cycle. Depending on the complexity of the calculation the circuit was
performing, the simulated clock cycle could correspond to one real clock
cycle, or eight, or something in between.
memory associated with the input and output wires and the logic to
control it does take up some extra real estate on the FPGA, but “you
only do it for select parts of the design, like complex logic, or these
memories that you just cannot fit on chip on FPGAs,” Khan says. “And
remember, through this overhead, you are able to save a lot of
resource”—that is, FPGA circuitry. Moreover, it’s the memory system that
allows the researchers to guarantee that their simulator won’t
deadlock. Other research groups have developed FPGA multicore-simulation
systems that use space and time efficiently, but they don’t offer that
The big picture
advantage of their system, the CSAIL researchers argue, is that it
makes it easier for outside observers—and even for chip designers
themselves—to understand what a simulation is intended to do. With other
researchers’ simulators, it’s often the case that “the cycle-level
specification for the machine that they’re modeling is in their heads,”
Khan says. “What we’re proposing is, instead of having this in your
head, let’s start with a specification. Let’s write it down formally but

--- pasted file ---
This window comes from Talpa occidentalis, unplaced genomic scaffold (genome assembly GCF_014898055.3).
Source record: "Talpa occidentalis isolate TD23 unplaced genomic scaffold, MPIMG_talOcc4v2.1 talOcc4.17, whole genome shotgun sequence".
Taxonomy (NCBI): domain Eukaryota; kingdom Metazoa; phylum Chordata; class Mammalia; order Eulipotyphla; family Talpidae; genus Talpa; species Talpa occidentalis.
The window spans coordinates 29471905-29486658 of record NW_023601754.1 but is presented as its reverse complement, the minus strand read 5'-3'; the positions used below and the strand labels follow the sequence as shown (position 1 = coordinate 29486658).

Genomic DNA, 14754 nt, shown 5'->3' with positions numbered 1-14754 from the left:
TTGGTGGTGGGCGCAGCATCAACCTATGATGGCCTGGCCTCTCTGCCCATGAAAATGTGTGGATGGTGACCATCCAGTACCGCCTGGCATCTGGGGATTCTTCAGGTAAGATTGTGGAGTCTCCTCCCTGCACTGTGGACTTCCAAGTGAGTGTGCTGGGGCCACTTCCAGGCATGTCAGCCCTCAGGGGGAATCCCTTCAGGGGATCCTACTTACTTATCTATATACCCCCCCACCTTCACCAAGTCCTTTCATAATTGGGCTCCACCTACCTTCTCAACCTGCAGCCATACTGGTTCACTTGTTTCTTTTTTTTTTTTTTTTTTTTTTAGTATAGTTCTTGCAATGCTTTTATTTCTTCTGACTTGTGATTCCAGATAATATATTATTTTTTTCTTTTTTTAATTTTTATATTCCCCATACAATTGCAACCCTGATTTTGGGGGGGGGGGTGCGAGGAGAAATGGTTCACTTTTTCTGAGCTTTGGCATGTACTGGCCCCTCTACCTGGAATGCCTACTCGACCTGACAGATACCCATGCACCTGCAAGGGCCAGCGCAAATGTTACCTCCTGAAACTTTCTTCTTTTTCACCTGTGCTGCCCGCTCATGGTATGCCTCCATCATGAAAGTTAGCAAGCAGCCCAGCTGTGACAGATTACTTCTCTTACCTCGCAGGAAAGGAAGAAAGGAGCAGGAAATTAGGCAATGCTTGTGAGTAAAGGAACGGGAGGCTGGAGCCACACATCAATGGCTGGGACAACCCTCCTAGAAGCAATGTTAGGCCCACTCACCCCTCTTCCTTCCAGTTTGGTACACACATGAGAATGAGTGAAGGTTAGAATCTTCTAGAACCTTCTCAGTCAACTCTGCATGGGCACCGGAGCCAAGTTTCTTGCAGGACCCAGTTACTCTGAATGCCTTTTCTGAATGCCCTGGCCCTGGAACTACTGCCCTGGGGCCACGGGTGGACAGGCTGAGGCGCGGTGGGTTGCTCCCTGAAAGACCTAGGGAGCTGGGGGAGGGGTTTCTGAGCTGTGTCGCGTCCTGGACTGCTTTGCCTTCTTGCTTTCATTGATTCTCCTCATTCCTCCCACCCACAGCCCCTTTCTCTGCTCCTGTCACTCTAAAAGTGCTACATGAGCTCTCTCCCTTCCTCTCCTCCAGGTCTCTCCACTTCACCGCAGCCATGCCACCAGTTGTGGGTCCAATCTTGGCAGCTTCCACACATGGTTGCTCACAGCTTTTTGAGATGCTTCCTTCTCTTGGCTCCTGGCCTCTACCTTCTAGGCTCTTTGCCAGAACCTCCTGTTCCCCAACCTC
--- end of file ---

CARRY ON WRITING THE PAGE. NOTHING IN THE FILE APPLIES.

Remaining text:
in a language that is at a very high level of abstraction, so it does
not require you to write a lot of details. And once you have this
specification that clearly tells you how the entire multicore model is
going to behave every cycle, you can transform this automatically into
an efficient mapping on the FPGA.”
The researchers’ high-level language, which they dubbed StructuralSpec, builds on the BlueSpec hardware design language
that Arvind’s group helped develop in the late 1990s and early 2000s.
The StructuralSpec user gives a high-level specification of a multicore
model, and software spits out the code that implements that model on an
FPGA. Where a typical, hand-coded hardware model might have about 30,000
lines of code, Khan says, a similar model implemented on StructuralSpec
might have only 8,000 lines of code.
Ekanadham, a chip researcher at IBM’s T. J. Watson Laboratory, is
currently building his own implementation of the MIT researchers’
simulator. He hasn’t used it yet, so he can’t characterize its
performance, but he says that it does have several features that
convinced him to give it a try.
FPGA simulators “do the functional evaluation of the various circuits
and functions on one machine, and then they will do a software model of
the time that each of these circuits takes on a different machine,”
Kattamuri says. “The problem I find with that approach is, first of all,
the clean separation of time versus functionality is difficult, and I
don’t know how to verify that it is accurately done. And then of course I
have to run two systems, and I have to have proper interaction between
the timing simulator and the functional simulator.”
the MIT simulator, on the other hand, “everything is integrated,”
Kattamuri says. “I don’t take care of the timer at all. Everything is
taken care of automatically by the subsystem. So that’s why I find this